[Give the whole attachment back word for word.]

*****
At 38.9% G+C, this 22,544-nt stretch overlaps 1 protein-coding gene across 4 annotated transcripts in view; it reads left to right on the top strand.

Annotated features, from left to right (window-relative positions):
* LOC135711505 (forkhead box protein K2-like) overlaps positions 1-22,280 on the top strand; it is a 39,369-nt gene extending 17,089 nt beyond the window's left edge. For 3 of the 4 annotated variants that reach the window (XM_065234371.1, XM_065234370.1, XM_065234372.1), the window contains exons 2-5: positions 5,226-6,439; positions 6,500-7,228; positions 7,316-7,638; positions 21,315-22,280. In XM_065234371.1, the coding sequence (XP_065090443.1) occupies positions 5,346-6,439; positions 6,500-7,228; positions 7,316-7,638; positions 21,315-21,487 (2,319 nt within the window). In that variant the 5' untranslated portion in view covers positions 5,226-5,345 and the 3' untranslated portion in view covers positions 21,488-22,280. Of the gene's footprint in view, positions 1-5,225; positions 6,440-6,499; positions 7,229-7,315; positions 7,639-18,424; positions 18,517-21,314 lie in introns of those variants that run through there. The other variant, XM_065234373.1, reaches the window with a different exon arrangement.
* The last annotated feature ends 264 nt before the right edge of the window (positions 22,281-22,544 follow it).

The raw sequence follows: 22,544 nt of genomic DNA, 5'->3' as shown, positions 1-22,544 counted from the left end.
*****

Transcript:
At 38.9% G+C, this 22,544-nt stretch overlaps 1 protein-coding gene across 4 annotated transcripts in view; it reads left to right on the top strand.

Annotated features, from left to right (window-relative positions):
* LOC135711505 (forkhead box protein K2-like) overlaps positions 1-22,280 on the top strand; it is a 39,369-nt gene extending 17,089 nt beyond the window's left edge. For 3 of the 4 annotated variants that reach the window (XM_065234371.1, XM_065234370.1, XM_065234372.1), the window contains exons 2-5: positions 5,226-6,439; positions 6,500-7,228; positions 7,316-7,638; positions 21,315-22,280. In XM_065234371.1, the coding sequence (XP_065090443.1) occupies positions 5,346-6,439; positions 6,500-7,228; positions 7,316-7,638; positions 21,315-21,487 (2,319 nt within the window). In that variant the 5' untranslated portion in view covers positions 5,226-5,345 and the 3' untranslated portion in view covers positions 21,488-22,280. Of the gene's footprint in view, positions 1-5,225; positions 6,440-6,499; positions 7,229-7,315; positions 7,639-18,424; positions 18,517-21,314 lie in introns of those variants that run through there. The other variant, XM_065234373.1, reaches the window with a different exon arrangement.
* The last annotated feature ends 264 nt before the right edge of the window (positions 22,281-22,544 follow it).

The raw sequence follows: 22,544 nt of genomic DNA, 5'->3' as shown, positions 1-22,544 counted from the left end.